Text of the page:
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The Visual Artists of Irish Music #4: Peggie McKeon

The Visual Artists of Irish Music #4: Peggie McKeon

Padraig Fleming

The Visual Artists of Irish Music series In Association with regular. Visual Art, talks to the Irish creatives behind the music, who make the artwork, the visuals, the videos and more.

“The sense of immortalising people, memories and moments through something tangible and permanent like an album or an artwork is something which resonates throughout my practice”

Peggie McKeon is a visual artist based in Dublin. She has a degree in Fine Art Print from NCAD, and has collaborated with recording artists such as Ev Carm, Brian Dillon of The Line and Meltybrains?, J Smith, qwasi, and banríon, as well as Bad Soup Records, and andfriends Records.

You created the artwork for Ev Carm’s album, Awake. What was the creative process behind that?

When I’m making artwork for someone I listen to their album/single on repeat for a number of weeks and I try to understand their creative process and influences. I then build my own relationship and interpretation of the narrative and then respond by painting and drawing until I find something which fits, then it’s all chopped down and edited on Photoshop. 

For Ev’s album we spent a lot of time together chatting about his work. We were spending a lot of time in my parents house around the time I was making the album artwork and hanging out, chatting and swimming in the river by our house contributed a lot to how I responded to the album. Ev worked closely with me in the making of it and I am very grateful to have had his input on the final piece.

[Cover of Ev Carm’s ‘Awake’ by Peggie]

What is a brilliant Irish album artwork you admire?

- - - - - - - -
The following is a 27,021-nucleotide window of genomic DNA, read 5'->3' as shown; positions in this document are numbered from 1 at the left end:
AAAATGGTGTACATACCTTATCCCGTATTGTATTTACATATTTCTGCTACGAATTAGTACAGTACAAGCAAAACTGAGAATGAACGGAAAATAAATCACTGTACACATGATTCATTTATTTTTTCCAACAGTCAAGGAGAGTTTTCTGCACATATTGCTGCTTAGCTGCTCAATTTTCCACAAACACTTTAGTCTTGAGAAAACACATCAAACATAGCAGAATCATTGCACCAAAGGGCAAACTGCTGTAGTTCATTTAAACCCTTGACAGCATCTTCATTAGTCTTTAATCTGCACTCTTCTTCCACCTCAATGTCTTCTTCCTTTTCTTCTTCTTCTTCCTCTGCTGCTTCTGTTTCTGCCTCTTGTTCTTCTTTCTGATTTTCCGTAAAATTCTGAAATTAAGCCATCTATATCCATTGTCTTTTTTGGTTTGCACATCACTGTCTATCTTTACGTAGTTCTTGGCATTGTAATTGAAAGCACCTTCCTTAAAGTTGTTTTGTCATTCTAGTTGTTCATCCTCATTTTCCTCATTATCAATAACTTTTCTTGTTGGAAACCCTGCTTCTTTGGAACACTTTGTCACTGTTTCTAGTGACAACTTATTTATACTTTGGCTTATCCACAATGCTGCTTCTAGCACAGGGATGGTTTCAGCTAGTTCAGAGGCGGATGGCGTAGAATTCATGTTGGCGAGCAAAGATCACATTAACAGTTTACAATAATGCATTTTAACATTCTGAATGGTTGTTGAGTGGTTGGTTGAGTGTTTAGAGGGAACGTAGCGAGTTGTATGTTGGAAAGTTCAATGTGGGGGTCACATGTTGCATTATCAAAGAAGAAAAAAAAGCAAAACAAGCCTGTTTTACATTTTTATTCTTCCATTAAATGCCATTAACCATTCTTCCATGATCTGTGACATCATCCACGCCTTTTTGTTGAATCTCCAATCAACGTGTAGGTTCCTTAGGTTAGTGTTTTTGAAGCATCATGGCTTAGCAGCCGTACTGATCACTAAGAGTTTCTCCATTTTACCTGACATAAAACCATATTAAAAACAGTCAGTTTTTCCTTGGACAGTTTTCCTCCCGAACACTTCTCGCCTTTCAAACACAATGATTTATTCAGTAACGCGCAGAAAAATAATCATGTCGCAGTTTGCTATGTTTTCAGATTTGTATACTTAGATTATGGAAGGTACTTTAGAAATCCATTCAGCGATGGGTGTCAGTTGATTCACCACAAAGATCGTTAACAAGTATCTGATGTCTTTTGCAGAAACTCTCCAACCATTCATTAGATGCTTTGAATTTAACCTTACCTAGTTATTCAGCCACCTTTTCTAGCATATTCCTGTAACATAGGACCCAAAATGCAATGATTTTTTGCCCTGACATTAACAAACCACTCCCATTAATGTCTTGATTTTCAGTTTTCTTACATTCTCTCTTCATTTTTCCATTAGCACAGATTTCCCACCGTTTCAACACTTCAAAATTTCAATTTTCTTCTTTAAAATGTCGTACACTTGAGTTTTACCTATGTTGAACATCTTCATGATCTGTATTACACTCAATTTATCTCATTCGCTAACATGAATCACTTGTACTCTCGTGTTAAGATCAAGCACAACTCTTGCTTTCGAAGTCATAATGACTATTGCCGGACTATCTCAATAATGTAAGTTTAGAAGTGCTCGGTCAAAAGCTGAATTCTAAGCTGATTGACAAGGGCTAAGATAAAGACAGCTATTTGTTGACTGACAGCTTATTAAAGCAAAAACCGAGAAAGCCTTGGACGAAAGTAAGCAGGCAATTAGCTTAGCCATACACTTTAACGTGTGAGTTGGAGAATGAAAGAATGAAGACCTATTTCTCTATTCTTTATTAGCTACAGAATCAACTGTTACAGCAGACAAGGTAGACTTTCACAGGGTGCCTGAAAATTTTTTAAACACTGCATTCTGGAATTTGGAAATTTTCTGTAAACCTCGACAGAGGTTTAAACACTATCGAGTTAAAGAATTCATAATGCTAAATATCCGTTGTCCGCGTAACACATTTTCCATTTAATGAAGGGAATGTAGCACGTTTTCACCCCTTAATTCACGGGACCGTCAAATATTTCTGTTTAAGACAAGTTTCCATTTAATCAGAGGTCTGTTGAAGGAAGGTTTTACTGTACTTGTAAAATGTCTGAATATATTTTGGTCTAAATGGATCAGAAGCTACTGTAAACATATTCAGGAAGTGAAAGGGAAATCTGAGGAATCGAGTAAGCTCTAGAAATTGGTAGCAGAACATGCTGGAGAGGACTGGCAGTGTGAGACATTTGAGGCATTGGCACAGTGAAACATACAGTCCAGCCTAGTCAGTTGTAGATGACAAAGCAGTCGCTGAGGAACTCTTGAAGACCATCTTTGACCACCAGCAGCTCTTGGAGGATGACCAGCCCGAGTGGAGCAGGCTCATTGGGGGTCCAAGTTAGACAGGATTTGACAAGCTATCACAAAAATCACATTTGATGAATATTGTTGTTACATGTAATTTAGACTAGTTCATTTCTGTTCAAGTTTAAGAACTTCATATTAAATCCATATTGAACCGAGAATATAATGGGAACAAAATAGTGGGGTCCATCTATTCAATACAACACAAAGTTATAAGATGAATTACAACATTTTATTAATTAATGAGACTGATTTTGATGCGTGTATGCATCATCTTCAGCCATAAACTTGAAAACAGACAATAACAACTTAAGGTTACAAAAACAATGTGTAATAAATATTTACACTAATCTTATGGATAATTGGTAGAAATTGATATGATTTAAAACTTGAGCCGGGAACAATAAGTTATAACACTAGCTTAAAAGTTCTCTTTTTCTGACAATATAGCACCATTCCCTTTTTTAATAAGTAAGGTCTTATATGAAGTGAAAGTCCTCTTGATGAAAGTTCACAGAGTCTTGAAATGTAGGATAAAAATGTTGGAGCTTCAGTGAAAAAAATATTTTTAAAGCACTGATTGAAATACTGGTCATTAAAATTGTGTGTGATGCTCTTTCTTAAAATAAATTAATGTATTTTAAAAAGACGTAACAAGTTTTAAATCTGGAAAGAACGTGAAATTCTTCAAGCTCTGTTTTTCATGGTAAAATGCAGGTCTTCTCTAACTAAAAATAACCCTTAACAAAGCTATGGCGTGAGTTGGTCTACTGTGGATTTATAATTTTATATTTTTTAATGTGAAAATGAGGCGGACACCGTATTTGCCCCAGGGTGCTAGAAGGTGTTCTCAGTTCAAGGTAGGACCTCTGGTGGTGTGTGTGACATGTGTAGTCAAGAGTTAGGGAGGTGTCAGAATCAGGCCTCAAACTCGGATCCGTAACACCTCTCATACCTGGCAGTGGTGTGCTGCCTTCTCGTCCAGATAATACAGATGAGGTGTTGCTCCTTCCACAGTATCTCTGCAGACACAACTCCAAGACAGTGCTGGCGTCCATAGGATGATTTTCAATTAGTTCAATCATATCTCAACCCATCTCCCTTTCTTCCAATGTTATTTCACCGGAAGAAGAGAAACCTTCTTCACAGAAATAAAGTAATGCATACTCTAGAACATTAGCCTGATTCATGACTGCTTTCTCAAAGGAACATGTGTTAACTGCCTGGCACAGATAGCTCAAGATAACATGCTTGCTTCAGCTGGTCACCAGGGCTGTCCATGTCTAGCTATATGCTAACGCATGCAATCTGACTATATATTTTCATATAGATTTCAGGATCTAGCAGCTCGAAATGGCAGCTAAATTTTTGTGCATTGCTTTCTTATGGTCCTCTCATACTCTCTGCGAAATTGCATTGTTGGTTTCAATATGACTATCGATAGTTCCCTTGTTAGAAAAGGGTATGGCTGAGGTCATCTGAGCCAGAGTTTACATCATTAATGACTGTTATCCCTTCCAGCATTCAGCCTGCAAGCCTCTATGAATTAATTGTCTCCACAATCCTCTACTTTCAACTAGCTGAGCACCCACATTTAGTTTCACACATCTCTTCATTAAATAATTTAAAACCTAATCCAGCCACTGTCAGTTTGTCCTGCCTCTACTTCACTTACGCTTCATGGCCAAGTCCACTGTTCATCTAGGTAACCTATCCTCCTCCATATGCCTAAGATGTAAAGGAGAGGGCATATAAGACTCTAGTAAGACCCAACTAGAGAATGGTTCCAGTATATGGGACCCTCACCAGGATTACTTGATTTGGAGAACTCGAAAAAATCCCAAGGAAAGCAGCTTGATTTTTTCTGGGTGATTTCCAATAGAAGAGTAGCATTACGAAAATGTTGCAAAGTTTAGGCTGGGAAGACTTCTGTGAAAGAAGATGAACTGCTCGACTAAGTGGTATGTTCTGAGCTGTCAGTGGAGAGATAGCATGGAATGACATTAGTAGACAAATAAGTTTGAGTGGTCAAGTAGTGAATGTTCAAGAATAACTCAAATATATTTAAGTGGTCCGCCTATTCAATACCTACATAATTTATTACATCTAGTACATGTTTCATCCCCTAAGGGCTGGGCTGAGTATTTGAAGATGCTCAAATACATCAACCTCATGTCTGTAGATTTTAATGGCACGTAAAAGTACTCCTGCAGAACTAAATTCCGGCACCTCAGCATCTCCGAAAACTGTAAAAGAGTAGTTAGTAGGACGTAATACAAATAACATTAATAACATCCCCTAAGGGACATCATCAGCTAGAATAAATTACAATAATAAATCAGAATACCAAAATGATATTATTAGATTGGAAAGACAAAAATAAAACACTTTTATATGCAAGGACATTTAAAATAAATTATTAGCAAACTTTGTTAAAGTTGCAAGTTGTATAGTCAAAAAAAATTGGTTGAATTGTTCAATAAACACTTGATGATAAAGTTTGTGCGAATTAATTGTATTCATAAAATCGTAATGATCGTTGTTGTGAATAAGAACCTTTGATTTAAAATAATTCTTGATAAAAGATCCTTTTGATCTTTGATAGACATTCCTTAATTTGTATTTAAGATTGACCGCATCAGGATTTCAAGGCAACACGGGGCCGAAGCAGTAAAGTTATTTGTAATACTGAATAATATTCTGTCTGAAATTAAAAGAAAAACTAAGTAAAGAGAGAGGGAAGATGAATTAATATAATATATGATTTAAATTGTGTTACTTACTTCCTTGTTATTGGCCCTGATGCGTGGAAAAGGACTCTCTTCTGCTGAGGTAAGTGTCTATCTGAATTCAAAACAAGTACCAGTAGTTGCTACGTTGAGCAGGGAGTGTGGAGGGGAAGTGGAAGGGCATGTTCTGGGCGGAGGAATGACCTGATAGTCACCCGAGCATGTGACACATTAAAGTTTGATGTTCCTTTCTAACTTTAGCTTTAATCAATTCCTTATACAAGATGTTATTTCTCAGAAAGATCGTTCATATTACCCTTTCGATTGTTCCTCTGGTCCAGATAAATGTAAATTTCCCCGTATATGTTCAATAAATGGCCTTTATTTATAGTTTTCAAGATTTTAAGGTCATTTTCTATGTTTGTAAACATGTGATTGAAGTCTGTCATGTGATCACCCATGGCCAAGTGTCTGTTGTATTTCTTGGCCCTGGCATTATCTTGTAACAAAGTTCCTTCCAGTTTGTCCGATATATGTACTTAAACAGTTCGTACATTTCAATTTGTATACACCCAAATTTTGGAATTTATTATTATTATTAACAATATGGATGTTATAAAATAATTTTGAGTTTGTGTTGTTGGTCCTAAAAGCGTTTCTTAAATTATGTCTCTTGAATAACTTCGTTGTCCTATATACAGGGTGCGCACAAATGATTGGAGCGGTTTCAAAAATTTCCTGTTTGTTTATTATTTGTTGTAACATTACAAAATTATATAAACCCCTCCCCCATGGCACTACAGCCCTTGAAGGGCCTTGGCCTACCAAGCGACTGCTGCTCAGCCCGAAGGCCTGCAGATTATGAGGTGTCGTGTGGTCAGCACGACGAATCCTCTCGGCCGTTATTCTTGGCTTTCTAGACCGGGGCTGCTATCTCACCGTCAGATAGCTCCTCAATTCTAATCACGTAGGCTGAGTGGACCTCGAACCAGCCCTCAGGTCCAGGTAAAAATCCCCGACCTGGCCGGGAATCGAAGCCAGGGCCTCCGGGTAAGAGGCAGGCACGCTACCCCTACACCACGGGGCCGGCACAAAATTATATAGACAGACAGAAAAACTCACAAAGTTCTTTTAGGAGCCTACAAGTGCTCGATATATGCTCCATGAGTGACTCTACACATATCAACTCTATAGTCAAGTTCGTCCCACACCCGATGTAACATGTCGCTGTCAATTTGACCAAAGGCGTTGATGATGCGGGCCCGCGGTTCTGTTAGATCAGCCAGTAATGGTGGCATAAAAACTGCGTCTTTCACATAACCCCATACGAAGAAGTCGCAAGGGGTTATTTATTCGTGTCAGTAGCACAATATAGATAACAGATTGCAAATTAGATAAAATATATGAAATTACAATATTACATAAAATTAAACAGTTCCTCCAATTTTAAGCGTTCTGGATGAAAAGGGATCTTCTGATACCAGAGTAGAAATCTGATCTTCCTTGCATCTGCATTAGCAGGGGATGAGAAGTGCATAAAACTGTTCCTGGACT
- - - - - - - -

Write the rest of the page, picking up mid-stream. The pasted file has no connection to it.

Girl Band’s  ‘The Talkies’ by Damien Tran, Gareth Quinn Redmond’s ‘Laistigh den Ghleo’ by Barry Lee Gibbons, and The Pogues’ ‘Rum Sodomy & The Lash.’

A lot of your work deals with the theme of “preserving the past before much of it is erased by time.” What techniques do you use to achieve this?

I use repetition in a lot of my work to lament the passing of time which acts as a capsule of sorts and tries to preserve the memory of people, spaces and moments. By carrying out banal and everyday tasks, looking at handwriting and evocative and personal objects I try to achieve this.

Which Irish Recording Artist would you like to collaborate with that you haven’t before now?

Aoife Nessa Frances, Maria Somerville, Radie Peat and Lisa O’Neill.

What tool within your creative process could you not live without?

My notebooks.

Which Irish Visual Artist deserves more credit for their work than they currently get?

All of these wonderful women:

Anna Heisterkamp’s film and music videos

Brenda Kearney’s ceramics

Cáit Fahy’s photography

Cara Farnhan’s drawings

Cara Donaghey’s prints

Elysia Tuohy’s waxy sculptures and digital works

Isadora Epstein’s performances and drawings

Jen Moore’s sound installations and performances

Julie Weber’s sculptures and performances

See Also
Gurriers. Photo: Grayce Leonard.

Kate O’Loughlin’s prints

Roisìn McGannon’s  performances, installations and prints

Apart from other visual artists, what sources do you take your creative cues from?

Music plays a large part in my creative process. Sitting, thinking, chatting to family members and listening to stories, looking at people’s faces and hands, their objects, handwriting, photographs, notes and personal spaces.

What piece of your own work are you most proud of?

I’m most proud of the artwork I made for Ev Carm’s album and the single Looking for You. I had been listening to the album for some time and following a profound loss, it shifted how I responded and listened to it. Making the pieces became extremely cathartic and meditative and I feel the results correlated mine and Ev’s practices and complimented the overall album. I’m very proud to see my work close at hand with Ev’s music, I have a very strong connection with the album and it is one of my all-time favourites.

[Cover of Ev Carm’s Looking For You by Peggie]

What is something creative you see yourself doing in the future that you haven’t tried before now?

There are a few things but a definite would be that I would love to facilitate art workshops and collaborate on creative projects with adults with intellectual disabilities.

Which Irish band or artist are you listening to the most right now?

I’m listening to For Those I Love’s self-titled album quite a lot recently. I first listened to David Balfe when he performed on Jools Holland last year. The sense of immortalising people, memories and moments through something tangible and permanent like an album or an artwork is something which resonates throughout my practice and I’m moved every time I listen to Balfe’s music.  

What’s the best way for people to reach you?

Instagram: peggiemckeon  

Email: peggie.mckeon @ gmail dot com

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